Here Are Six Foods That A Food Poisoning Expert Won't Eat

| by Michael Allen
Lab DishLab Dish

Bill Marler, a lawyer who has specialized in food poisoning illnesses and high profile outbreaks for 20 years, revealed in January the six types of foods that he avoids.

Marler's list was originally published by Bottom Line Health and posted on his blog.

At the top of his list are unpasteurized (raw) milk and packaged juices, which goes back to an E. coli case surrounding unpasteurized Odwalla apple juice in 1996.

“There’s no benefit big enough to take away the risk of drinking products that can be made safe by pasteurization,” Marler told Bottom Line Health.

He also avoids raw sprouts. 

“There have been too many outbreaks to not pay attention to the risk of sprout contamination," Marler said. "Those are products that I just don’t eat at all.”

However, he has no problem with properly-cooked sprouts.

Marler will not eat meat that is not well-done, including hamburgers and steaks.

"The reason ground products are more problematic and need to be cooked more thoroughly is that any bacteria that’s on the surface of the meat can be ground inside of it,” Marler explained. “If it’s not cooked thoroughly to 160°F throughout, it can cause poisoning by E. coli and salmonella and other bacterial illnesses.”

Marler said that he avoids fruits and vegetables that are prewashed or precut "like the plague.” He believes that the more food is processed and handled the greater chance it has of being contaminated.

Marler won't eat undercooked or raw eggs either.

“I think the risk of egg contamination is much lower today than it was 20 years ago for salmonella, but I still eat my eggs well-cooked," he said.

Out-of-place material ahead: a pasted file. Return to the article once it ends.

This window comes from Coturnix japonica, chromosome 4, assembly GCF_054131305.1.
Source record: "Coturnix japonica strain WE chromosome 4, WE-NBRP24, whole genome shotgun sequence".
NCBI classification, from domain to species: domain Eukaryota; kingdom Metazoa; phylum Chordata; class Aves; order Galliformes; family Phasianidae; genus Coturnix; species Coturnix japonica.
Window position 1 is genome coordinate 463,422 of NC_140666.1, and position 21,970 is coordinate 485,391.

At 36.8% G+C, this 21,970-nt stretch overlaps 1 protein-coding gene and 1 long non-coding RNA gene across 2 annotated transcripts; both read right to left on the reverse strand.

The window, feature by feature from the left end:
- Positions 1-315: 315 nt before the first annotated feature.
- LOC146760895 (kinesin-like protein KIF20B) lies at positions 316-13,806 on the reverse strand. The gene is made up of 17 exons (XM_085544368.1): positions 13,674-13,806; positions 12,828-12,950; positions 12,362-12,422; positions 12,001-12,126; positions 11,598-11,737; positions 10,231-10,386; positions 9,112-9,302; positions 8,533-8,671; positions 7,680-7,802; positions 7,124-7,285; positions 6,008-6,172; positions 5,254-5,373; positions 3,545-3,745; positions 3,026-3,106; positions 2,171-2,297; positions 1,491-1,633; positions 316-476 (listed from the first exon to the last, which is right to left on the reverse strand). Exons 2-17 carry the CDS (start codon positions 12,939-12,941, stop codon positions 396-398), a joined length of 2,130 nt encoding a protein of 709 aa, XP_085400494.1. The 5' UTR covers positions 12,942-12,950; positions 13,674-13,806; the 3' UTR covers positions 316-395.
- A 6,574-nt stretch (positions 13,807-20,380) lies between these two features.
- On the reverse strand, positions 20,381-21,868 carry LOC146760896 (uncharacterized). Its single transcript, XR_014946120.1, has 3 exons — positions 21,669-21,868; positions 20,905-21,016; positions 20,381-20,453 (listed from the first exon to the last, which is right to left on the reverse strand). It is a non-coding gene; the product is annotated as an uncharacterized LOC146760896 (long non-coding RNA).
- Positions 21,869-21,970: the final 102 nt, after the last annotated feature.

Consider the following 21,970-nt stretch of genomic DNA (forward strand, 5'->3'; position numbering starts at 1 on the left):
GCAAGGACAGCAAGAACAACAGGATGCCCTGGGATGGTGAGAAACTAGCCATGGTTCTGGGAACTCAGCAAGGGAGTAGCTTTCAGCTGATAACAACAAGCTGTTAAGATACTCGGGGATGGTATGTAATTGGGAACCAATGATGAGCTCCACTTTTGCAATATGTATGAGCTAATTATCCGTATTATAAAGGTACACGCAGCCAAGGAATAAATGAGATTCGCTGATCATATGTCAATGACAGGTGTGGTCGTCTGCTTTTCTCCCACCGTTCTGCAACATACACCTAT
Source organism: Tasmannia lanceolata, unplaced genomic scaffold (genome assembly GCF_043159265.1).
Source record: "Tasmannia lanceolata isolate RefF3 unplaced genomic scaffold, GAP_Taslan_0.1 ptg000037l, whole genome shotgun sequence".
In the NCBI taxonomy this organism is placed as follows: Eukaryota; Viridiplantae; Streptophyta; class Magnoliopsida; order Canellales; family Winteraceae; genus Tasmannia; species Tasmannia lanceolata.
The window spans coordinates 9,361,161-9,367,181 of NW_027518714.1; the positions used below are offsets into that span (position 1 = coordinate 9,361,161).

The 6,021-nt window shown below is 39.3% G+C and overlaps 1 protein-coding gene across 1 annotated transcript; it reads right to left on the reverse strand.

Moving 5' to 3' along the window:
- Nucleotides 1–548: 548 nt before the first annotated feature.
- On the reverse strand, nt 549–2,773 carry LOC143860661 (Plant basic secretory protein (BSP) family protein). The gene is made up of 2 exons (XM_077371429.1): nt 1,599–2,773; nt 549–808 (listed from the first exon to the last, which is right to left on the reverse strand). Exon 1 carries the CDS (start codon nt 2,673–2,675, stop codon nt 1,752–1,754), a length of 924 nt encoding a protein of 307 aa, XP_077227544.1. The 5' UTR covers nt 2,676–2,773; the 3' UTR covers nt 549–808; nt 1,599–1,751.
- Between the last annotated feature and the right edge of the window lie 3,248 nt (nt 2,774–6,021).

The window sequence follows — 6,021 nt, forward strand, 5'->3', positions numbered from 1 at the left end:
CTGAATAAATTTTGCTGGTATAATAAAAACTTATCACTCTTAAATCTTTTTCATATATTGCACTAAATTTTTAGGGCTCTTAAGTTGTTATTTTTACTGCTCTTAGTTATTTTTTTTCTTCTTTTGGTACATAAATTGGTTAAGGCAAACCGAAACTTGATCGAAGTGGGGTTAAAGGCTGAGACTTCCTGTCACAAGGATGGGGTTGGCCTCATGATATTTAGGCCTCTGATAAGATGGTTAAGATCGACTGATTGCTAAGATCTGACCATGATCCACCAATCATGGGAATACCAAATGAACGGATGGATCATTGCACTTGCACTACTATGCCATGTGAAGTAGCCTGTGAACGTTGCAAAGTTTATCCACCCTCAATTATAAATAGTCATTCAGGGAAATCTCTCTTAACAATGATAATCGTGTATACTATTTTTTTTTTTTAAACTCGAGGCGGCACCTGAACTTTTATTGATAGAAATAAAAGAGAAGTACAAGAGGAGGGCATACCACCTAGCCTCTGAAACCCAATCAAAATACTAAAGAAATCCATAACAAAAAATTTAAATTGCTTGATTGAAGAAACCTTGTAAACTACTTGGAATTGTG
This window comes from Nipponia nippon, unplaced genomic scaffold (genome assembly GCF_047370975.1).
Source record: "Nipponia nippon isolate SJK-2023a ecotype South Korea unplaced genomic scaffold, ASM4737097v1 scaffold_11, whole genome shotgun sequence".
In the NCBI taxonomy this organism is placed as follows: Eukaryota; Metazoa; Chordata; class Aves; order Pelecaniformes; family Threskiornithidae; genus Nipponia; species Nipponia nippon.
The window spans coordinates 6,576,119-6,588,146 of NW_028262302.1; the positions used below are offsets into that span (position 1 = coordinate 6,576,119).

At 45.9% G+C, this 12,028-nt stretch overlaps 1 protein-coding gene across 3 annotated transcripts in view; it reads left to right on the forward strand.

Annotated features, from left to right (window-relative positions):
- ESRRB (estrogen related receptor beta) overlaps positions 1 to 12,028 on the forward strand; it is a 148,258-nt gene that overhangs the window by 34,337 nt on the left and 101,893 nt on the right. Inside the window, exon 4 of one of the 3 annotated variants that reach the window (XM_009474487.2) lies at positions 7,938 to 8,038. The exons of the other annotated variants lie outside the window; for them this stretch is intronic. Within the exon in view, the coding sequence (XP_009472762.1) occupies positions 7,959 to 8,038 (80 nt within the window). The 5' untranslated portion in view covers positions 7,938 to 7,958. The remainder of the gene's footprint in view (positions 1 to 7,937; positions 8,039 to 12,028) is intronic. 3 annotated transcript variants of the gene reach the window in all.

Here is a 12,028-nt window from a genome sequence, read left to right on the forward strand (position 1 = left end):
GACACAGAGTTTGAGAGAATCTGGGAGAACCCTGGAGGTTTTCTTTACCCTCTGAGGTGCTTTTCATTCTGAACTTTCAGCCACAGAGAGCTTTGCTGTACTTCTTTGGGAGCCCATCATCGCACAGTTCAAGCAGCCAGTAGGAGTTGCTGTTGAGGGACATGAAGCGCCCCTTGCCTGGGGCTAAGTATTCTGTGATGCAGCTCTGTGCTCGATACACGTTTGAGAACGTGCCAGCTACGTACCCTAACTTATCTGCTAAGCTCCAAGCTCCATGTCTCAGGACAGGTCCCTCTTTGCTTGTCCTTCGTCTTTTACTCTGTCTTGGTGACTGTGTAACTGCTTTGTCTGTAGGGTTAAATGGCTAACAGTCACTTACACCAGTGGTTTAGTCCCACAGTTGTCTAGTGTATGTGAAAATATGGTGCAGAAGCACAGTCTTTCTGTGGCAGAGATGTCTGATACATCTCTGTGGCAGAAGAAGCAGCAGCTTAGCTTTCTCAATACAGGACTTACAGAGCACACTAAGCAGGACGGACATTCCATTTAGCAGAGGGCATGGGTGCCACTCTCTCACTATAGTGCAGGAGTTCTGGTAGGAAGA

Raw oysters and other kinds of raw shellfish are off his list as well.

“Oysters are filter feeders, so they pick up everything that’s in the water,” Marler said. “If there’s bacteria in the water it’ll get into their system, and if you eat it you could have trouble. I’ve seen a lot more of that over the last five years than I saw in the last 20 years. It’s simply not worth the risk.”

However, Marler will give a pass to sushi with some conditions: “If you’re going to eat sushi, spend the money and eat at a good sushi restaurant.”

Marler recently told The Washington Post about food safety in the United States:

From a safety standpoint, I don’t necessarily think that we’re the safest food system in the world, but neither do I think that we’re the worst food safety system in the world. We do have a fairly amazing ability to surveil foodborne illnesses.

Not necessarily to find out why they happened, or what we could do to prevent them, but we’re pretty good at keeping track of people who have positive stool cultures.

I speak all over the world on food safety issues, and almost everyone around the world uses the CDC foodborne illness statistics, and then just extrapolates those onto their populations.

Sources: Bottom Line HealthThe Washington Post / Photo Credit:, Charlotta Wasteson/Flickr